As inspired by Kuwahara Natsuko’s quirky (and self-explanatory) photo book, Bread and A Dog.
Over the four days of the Easter break we spent a lazy home staycation, waking up with the sun shining on an apartment newly full of plants, and napping with the breeze playing in the curtains off the Pok Fu Lam strait. I read, we listened to old Bjork records. I had a fun night out, and a disastrous hang-over afterwards, cured with a cool swim in the outdoor pool at Wong Chuk Hang and sunny, summery trips to the flower market. It was a perfect pint-sized break.
Over the long weekend we somehow made five or six trips back to Prince Edward to the Flower Market, a buzzing couple of blocks near East Mongkok railway station where stores sell succulents and orchids, street vendors hawk bonsai trees and large, well-appointed shops line the main roads with all manner of pots and palm trees. The footpaths here are always crowded with plants and browsers. As we explored more and got to know the area better though, we discovered some more surprises.
The first was the huge disparity in prices. Similar plants could be on sale for as little as ten or twenty Hong Kong dollars and five times that in other places, or even more compared to stores on Hong Kong island! It is one place where it definitely pays to shop around.
In a little alleyway running through the flower and plant stalls we found a shop selling African chameleons, clambering around the aquarium tanks with wildly swivelling eyes, and then Hay Fever, a glamorous downstairs-plant-shop upstairs-cafe, seemingly modelled after something you would imagine in Aoyama or Jiyugaoka. On the main road was a restored 1920s apartment block, its high-ceilinged lower level spaces now converted into a zen-inspired vegetarian eatery. And tucked away in a corner, overlooking the action through plate glass windows in another old apartment block was the “House of Moments” teahouse, this time reminiscent of Taipei, where we ate tofu-cheesecake.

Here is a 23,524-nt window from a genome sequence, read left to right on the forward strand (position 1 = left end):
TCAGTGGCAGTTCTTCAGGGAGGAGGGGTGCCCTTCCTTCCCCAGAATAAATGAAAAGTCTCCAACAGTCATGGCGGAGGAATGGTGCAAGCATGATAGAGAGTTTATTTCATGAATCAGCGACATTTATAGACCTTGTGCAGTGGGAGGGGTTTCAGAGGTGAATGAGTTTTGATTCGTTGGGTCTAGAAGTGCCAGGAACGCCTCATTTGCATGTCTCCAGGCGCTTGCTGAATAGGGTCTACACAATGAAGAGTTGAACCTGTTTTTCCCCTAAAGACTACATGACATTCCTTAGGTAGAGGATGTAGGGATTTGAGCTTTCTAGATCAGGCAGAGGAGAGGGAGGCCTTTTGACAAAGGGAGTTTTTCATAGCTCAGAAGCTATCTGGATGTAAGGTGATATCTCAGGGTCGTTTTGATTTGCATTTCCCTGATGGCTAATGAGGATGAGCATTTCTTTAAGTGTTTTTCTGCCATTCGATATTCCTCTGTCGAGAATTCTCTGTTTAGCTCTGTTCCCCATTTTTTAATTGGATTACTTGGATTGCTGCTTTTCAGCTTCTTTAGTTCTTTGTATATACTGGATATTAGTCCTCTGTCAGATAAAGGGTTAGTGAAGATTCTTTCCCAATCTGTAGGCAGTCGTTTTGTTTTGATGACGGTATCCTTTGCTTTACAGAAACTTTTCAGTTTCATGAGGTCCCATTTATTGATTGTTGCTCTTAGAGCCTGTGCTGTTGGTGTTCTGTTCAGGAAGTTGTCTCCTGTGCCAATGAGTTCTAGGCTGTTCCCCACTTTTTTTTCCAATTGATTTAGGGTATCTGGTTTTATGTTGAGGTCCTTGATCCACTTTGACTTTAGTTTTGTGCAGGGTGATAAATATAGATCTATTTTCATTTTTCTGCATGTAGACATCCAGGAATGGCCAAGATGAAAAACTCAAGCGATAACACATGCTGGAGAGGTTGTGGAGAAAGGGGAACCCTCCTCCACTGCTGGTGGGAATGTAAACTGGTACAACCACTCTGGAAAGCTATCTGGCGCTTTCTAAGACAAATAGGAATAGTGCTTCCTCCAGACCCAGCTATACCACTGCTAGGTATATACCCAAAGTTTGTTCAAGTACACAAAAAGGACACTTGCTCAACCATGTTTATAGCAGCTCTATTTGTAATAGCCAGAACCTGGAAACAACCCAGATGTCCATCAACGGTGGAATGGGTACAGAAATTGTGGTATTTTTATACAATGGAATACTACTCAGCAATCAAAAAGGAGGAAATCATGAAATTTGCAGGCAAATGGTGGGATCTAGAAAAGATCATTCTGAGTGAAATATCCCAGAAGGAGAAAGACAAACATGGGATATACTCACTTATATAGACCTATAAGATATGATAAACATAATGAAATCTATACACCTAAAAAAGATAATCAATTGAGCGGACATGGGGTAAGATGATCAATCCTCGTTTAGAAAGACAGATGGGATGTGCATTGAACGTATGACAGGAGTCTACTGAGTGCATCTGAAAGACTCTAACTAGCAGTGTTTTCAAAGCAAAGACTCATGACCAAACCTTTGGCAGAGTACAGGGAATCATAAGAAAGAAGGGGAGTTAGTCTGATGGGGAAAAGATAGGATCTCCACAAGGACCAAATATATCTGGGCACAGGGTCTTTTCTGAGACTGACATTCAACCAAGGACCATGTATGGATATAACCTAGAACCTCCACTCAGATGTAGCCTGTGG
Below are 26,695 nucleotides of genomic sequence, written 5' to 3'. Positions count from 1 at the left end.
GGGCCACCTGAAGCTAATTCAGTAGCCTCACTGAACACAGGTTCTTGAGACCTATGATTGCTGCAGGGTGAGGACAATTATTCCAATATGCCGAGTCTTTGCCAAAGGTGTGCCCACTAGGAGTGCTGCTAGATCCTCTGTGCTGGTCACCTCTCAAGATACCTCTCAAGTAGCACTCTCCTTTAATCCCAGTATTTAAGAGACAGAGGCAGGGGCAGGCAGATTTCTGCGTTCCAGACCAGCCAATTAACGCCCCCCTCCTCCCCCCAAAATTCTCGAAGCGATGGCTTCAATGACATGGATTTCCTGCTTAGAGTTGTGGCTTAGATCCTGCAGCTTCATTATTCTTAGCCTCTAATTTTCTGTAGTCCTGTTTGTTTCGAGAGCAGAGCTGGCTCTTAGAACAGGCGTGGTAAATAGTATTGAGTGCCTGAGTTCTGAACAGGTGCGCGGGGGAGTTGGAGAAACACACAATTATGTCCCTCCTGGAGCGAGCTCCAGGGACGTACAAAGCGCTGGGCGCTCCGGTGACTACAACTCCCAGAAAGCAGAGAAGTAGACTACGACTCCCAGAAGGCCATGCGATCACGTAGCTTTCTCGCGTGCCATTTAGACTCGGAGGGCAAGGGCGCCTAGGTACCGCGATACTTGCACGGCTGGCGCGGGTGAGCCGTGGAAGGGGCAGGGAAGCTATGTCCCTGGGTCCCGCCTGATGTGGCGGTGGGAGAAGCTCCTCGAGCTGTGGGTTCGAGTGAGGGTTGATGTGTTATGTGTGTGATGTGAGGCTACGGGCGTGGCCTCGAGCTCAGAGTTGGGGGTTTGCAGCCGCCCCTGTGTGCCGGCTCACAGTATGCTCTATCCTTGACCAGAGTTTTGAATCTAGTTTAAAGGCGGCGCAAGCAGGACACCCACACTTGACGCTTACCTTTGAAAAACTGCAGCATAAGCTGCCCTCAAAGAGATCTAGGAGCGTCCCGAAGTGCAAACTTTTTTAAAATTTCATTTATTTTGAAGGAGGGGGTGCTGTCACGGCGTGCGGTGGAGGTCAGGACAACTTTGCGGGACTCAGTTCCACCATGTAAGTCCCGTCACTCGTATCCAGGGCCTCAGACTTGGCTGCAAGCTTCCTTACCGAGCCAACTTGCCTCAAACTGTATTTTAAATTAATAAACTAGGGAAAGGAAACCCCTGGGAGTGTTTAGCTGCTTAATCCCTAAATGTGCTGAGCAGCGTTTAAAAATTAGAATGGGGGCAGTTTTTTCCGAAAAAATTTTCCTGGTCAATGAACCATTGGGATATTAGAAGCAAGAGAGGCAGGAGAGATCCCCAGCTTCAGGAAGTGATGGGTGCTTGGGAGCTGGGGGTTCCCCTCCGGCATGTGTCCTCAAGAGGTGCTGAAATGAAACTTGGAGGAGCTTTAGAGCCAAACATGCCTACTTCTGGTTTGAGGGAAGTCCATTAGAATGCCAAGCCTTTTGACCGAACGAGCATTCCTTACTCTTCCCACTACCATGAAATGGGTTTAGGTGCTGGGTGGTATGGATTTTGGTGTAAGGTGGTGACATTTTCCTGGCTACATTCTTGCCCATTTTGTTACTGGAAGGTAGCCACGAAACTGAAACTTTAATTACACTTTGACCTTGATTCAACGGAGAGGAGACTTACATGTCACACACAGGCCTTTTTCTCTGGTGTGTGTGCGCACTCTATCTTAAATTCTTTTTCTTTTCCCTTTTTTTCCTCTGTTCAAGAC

Ursula Le Guin is my favourite sci-fi writer. Her immaculately-constructed worlds echo the goals and ghosts of the 1970s – feminist worlds, planets riven by capitalist-Communist cold wars, anarchist moons, environmentalist Vietnam War parables set in outer space – works of speculative anthropology as well as fiction, imagining how things could be. Her writing is immersive, brimming with rich details as well as fully realised characters. “The Dispossessed” tells the tale of twin planets Uras and Anarres, the latter an outcast society on a barren world which operates without laws or governments as a kind of whole-planet kibbutz, fiercely protective of its non-hierarchical way of life. On its parent planet meanwhile, the wealthy “West” and authoritarian “East” fight proxy wars in developing countries and governments seek to oppress liberty, whether in the rich countries or the poor ones. A visitor from the egalitarian moon of Anarres must decide how to engage with this world or if it is best to leave it all alone and hide in isolation.